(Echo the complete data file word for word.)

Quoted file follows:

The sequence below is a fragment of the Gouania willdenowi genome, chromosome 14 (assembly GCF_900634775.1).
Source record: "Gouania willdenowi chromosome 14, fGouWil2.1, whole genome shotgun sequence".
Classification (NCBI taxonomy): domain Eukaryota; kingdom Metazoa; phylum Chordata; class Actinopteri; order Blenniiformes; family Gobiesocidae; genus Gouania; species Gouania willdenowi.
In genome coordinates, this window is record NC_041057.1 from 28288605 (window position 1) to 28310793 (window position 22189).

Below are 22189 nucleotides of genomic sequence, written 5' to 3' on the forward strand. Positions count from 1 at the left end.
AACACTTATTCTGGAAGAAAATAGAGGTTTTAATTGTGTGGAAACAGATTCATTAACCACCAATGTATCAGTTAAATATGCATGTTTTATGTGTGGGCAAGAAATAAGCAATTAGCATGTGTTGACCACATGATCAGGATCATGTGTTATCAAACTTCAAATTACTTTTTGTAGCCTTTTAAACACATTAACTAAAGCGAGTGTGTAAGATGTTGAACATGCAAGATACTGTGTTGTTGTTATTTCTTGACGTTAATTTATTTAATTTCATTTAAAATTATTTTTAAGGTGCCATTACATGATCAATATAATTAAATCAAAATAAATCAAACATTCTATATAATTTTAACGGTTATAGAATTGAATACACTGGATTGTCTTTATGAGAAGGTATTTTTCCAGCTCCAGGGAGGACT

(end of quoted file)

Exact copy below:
The sequence below is a fragment of the Gouania willdenowi genome, chromosome 14 (assembly GCF_900634775.1).
Source record: "Gouania willdenowi chromosome 14, fGouWil2.1, whole genome shotgun sequence".
Classification (NCBI taxonomy): domain Eukaryota; kingdom Metazoa; phylum Chordata; class Actinopteri; order Blenniiformes; family Gobiesocidae; genus Gouania; species Gouania willdenowi.
In genome coordinates, this window is record NC_041057.1 from 28288605 (window position 1) to 28310793 (window position 22189).

Below are 22189 nucleotides of genomic sequence, written 5' to 3' on the forward strand. Positions count from 1 at the left end.
AACACTTATTCTGGAAGAAAATAGAGGTTTTAATTGTGTGGAAACAGATTCATTAACCACCAATGTATCAGTTAAATATGCATGTTTTATGTGTGGGCAAGAAATAAGCAATTAGCATGTGTTGACCACATGATCAGGATCATGTGTTATCAAACTTCAAATTACTTTTTGTAGCCTTTTAAACACATTAACTAAAGCGAGTGTGTAAGATGTTGAACATGCAAGATACTGTGTTGTTGTTATTTCTTGACGTTAATTTATTTAATTTCATTTAAAATTATTTTTAAGGTGCCATTACATGATCAATATAATTAAATCAAAATAAATCAAACATTCTATATAATTTTAACGGTTATAGAATTGAATACACTGGATTGTCTTTATGAGAAGGTATTTTTCCAGCTCCAGGGAGGACT